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Scalable Management of Enterprise and Data-Center Networks

Report ID:
July 2011
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The networks in campuses, companies, and data centers are growing
larger and becoming more complicated to manage. Today, network
operators devote
tremendous time and effort to three key management tasks ---
routing, access control, and troubleshooting. Rather than trying to make
today's brittle networks easier to manage, we focus on new network designs
that are inherently easier to manage and scale to many hosts, switches, and

We design and develop a new management system that scales the routing,
access control, and performance diagnosis in enterprise and data
center networks. The key challenges are the large number of hosts,
switches, and applications in these networks and the need for flexible
policies, while faced with strict memory and power constraints in the
switches. To address these challenges, we propose three key ideas: (1)
designing new data
structures and algorithms that make effective use of limited memory in
(2) redirecting traffic when simple switches do not have enough memory
to handle packets;
(3) rethinking the division of labor among switches, hosts, and a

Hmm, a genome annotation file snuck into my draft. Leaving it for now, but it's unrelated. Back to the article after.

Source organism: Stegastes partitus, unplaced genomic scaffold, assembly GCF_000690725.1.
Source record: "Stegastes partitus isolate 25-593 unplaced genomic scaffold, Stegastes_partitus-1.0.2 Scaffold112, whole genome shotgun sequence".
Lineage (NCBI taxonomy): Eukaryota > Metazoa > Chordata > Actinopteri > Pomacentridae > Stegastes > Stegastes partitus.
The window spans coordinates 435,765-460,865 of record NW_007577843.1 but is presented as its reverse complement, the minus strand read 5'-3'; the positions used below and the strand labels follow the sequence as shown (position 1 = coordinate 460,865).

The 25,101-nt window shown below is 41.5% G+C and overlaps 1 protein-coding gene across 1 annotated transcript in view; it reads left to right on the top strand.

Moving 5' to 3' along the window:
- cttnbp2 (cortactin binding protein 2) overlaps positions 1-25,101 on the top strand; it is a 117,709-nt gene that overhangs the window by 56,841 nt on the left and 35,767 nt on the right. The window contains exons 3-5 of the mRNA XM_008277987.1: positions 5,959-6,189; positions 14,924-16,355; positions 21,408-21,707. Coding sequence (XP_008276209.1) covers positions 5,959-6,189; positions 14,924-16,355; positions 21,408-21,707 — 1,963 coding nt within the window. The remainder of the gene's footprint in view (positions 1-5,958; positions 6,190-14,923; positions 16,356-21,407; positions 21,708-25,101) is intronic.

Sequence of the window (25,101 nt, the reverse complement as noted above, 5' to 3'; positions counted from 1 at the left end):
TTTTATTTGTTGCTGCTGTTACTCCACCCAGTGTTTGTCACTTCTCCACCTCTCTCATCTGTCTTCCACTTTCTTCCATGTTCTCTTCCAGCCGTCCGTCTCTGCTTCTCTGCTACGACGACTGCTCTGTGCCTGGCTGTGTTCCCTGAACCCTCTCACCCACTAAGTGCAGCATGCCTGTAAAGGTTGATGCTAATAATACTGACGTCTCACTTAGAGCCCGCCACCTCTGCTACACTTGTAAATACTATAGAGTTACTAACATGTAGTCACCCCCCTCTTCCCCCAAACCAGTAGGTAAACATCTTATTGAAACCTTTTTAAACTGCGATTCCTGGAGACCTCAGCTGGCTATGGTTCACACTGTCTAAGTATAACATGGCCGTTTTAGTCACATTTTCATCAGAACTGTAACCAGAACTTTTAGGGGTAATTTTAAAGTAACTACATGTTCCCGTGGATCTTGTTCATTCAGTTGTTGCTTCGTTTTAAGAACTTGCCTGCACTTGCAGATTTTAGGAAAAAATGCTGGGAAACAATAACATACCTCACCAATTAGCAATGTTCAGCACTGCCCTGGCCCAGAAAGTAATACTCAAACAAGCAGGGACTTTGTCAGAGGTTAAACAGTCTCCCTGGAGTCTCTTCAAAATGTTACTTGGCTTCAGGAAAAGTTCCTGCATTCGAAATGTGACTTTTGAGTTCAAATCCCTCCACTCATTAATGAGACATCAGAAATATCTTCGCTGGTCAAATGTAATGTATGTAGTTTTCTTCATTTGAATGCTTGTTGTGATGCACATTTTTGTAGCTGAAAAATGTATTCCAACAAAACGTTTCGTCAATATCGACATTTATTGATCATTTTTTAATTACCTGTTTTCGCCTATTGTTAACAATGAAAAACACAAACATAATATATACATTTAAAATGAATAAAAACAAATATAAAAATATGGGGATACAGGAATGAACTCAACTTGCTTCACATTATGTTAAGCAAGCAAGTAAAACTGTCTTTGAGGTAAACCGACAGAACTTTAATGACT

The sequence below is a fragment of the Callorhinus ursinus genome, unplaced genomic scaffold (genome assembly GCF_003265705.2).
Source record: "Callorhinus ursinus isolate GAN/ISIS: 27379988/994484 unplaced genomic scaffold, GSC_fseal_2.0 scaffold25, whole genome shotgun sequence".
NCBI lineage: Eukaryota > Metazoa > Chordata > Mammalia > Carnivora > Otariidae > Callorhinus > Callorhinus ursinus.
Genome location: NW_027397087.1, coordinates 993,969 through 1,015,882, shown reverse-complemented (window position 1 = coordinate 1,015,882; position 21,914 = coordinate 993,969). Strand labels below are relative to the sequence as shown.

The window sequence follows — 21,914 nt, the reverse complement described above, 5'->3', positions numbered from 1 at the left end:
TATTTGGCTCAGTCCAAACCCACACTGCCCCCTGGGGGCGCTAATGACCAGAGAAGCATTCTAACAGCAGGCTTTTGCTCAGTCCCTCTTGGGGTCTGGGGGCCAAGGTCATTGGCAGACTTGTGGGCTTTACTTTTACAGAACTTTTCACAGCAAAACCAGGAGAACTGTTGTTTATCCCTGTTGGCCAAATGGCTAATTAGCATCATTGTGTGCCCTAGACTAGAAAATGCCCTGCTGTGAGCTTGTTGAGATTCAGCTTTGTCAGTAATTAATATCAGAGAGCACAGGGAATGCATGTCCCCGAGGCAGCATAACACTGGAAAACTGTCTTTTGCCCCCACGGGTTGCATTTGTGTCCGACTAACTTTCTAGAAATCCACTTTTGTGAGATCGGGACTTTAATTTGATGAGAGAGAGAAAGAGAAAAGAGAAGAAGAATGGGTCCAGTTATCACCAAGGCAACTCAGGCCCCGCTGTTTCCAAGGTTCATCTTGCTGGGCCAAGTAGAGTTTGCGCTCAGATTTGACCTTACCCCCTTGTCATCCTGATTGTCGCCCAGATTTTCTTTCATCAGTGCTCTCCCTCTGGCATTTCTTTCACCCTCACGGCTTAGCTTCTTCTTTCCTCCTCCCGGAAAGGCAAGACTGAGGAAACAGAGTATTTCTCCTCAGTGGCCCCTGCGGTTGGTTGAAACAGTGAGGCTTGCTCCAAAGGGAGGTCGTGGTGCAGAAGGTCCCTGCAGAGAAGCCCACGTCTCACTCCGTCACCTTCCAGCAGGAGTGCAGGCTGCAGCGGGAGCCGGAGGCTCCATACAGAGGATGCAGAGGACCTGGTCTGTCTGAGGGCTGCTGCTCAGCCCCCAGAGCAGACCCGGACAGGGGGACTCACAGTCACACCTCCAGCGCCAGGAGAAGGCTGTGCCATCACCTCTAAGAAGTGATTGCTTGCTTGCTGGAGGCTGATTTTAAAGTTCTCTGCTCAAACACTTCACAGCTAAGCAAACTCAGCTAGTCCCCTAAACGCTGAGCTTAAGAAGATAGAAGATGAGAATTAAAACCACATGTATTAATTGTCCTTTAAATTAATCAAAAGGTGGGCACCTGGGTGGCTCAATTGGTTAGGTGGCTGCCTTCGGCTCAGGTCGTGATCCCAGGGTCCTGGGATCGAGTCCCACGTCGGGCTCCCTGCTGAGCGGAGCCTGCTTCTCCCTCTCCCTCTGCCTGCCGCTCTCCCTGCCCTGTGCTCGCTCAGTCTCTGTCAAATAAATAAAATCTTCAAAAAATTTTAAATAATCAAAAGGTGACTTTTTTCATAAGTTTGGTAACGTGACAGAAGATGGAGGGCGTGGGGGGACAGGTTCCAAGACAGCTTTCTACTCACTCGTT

centralized management system to make the network both flexible and

Based on the key ideas, we propose a new management system that
addresses the scalability challenges of routing, supporting flexible
policies, and performance diagnosis with three key components:

(i) BUFFALO: A scalable packet forwarding architecture that reduces
the switch memory usage for storing the forwarding table using Bloom
filters --- a compact way of representing a set of elements. To
gracefully handle the false positives caused by Bloom filters, BUFFALO
sends packets through a slightly longer path.

(ii) DIFANE: A scalable way to enforce flexible management policies
from the centralized management system to the switches. DIFANE
rethinks the division of labor between the centralized management
system and the switches, by pulling some rule processing functions
back to the switches, to achieve better scalability.

(iii) SNAP: A scalable network performance diagnosis architecture that
exposes the interactions between the network and applications in data
SNAP passively logs traffic statistics in the
end-host network stack
and pinpoints problems that occur at the network device, network stack
and the application software.

Our systems can be easily implemented with small
modifications in today's switches and end hosts, as demonstrated by
our prototypes built using the OpenFlow switches and Microsoft Windows
servers, and our evaluation using configuration data from AT&T networks and a
deployment in a production data center.

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